“Networking and collaboration with and between business and wider society enhances the eternal credibility of the cybersecurity agenda within governments. This drives the understanding that everybody in a country is actually working towards the same goal.
“So, synergistically, we can be much better. This will help us to define roles and responsibilities within governments, which will, in turn, provide evidence for increasing funding for cybersecurity capacity building. And lay the foundation for a country strategy and national development policy.”
Despite this array of benefits, however, Von Solms noted that South Africa has been slow on the uptake when it comes to assessing its cybersecurity status.
“We’ve tried to convince the South African government several times to expose [itself] to such a maturity evaluation so that we can see what’s going on. There are many projects happening in South Africa – very good projects – but they’re not coordinated. We don’t know about them and that is one of the benefits of this maturity evaluation.
“We want to know in terms of cybersecurity awareness programmes, what you are doing and what’s that company doing, and that company? Are we overlapping? Why can’t we share efforts and be synergistic to benefit the country as a whole?”
Staying with the African outlook, group product manager at Liquid Intelligent Technologies South Africa, Unathi Mothiba, considered the state of cybercrime in the era of cloud adoption.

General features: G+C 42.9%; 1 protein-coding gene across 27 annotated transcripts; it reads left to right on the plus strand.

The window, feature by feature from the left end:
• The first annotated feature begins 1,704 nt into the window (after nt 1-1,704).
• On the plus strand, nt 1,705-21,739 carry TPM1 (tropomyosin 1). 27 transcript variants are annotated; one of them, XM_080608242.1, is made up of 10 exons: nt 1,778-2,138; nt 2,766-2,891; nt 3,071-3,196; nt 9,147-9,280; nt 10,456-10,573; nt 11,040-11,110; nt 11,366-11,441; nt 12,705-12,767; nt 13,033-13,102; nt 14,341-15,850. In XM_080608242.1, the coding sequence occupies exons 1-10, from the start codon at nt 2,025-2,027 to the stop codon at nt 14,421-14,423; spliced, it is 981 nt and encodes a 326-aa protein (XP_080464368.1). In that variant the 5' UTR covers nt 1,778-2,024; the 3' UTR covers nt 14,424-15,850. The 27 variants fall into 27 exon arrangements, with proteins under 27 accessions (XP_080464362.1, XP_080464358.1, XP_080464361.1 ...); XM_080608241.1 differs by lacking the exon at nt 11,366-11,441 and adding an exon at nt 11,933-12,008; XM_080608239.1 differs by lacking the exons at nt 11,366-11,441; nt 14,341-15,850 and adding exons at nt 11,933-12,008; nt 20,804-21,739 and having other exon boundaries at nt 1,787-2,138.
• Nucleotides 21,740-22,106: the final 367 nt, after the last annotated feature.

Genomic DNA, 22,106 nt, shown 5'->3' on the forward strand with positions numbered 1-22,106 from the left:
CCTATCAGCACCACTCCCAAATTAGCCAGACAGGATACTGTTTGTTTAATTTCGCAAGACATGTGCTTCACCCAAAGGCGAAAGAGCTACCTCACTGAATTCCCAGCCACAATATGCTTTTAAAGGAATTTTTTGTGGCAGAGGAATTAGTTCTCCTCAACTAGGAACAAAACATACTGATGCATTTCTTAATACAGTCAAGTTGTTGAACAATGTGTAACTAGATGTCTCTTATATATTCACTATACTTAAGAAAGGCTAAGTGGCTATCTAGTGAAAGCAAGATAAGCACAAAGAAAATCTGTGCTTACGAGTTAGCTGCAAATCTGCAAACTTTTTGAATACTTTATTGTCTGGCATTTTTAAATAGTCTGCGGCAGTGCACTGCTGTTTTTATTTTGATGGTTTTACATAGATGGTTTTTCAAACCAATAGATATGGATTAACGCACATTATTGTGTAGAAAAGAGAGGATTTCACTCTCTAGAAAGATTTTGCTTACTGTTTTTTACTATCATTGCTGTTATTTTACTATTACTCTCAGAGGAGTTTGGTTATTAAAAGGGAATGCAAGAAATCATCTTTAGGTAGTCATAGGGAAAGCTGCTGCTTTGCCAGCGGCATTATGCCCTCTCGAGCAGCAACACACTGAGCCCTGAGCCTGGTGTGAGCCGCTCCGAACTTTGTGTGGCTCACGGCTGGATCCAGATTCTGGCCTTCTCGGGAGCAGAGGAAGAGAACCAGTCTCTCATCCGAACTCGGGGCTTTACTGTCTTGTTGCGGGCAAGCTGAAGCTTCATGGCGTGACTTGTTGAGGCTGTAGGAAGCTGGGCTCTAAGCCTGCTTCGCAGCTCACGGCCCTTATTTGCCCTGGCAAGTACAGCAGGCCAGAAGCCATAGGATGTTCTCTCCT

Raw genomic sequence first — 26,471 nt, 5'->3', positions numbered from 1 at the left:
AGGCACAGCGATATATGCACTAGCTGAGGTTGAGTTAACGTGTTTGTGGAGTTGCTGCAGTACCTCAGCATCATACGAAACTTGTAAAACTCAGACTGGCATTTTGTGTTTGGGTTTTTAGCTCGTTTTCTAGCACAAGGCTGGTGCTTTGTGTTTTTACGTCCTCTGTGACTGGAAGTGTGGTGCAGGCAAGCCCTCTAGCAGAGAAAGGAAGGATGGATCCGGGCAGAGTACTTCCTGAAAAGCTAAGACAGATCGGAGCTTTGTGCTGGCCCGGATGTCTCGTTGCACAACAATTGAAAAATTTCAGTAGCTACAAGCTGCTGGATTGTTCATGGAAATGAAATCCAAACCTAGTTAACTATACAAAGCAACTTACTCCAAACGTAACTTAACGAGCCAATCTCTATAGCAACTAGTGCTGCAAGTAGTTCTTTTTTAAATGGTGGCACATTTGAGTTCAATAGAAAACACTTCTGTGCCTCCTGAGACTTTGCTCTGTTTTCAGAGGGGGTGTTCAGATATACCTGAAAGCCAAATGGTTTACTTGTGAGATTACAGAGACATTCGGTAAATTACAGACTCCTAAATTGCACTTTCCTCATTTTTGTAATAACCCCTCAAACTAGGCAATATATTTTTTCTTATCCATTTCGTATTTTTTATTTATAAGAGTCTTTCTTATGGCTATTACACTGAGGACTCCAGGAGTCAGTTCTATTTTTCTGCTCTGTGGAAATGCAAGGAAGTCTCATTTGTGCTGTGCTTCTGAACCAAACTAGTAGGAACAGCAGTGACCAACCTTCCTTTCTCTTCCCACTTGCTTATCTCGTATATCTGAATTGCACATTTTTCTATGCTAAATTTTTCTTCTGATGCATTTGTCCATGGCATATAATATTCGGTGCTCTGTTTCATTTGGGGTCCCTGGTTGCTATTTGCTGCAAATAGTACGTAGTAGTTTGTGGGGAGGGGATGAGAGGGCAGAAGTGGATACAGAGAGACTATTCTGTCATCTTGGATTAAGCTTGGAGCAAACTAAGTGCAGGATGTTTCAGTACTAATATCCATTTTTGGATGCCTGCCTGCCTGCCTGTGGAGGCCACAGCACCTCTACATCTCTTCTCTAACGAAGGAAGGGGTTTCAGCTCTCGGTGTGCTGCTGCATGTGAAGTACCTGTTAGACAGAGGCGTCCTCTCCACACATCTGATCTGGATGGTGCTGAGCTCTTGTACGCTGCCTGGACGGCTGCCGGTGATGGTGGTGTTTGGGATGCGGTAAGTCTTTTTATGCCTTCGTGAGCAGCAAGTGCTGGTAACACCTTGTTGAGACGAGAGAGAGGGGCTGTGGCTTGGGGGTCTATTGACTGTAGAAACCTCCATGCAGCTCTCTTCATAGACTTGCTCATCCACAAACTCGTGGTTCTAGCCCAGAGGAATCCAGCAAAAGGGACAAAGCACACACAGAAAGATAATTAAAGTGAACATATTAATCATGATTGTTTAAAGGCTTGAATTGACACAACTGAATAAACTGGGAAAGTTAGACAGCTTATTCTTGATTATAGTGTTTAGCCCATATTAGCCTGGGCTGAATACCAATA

Mothiba noted that the rise of a distributed, hybrid workforce that increasingly uses personal devices for work tasks within organisations that have little to no consistency around the structure and approach to managing project and meeting documentation poses a major threat.
“If you consider digital transformation and the move towards cloud adoption, we start talking about autonomous computing and the like. We need to accept the level of risk that comes with these developments and think about how we can mitigate against that,” he said.
The challenge for Africa, he noted, is not only in developing defences against these attacks, but in ensuring that these solutions are homegrown.
“So, as cyber defences improve and organisations are taking a proactive approach to prevention, attackers are adapting their techniques. This has the ability to assist in moving us as an industry forward, as much as it has an equal negative correlation from a threat actor perspective.
“What is somewhat disappointing is that a lot of our security solutions tend to be imported. I think there’s a lot of capability on the continent. I’ve met with some vendors across the continent, but as it stands, a lot of products and solutions that we could produce are coming from multinational companies.
“For me, that’s a problem because we need to be able to solve our own solutions by creating our own level of firewalls or levels of email security, endpoint protection and the like. Then this becomes a lot more affordable.
“So, I think going forward, what we should be trying to create, or foster, is cultural innovation across the continent and building out the solutions that solve all African-related problems.”
A cyber success
The three-day programme was delivered to more than 1 000 attendees and spanned a variety of topics, including cyber hygiene, cybersecurity and artificial intelligence (AI), threat detection and incident response, as well as digital forensics and blockchain.
However, as Van Huyssteen pointed out, the central focus of the event was to better prepare people for the constantly increasing risks posed by cybercrime.
“Our first line of defence is people, and our most vulnerable attack surface is people. And it will continue to be that way, I’m sure, and social engineering has simply matured in line with the kinds of tools and available assets that exist behind and within our information security systems,” he said.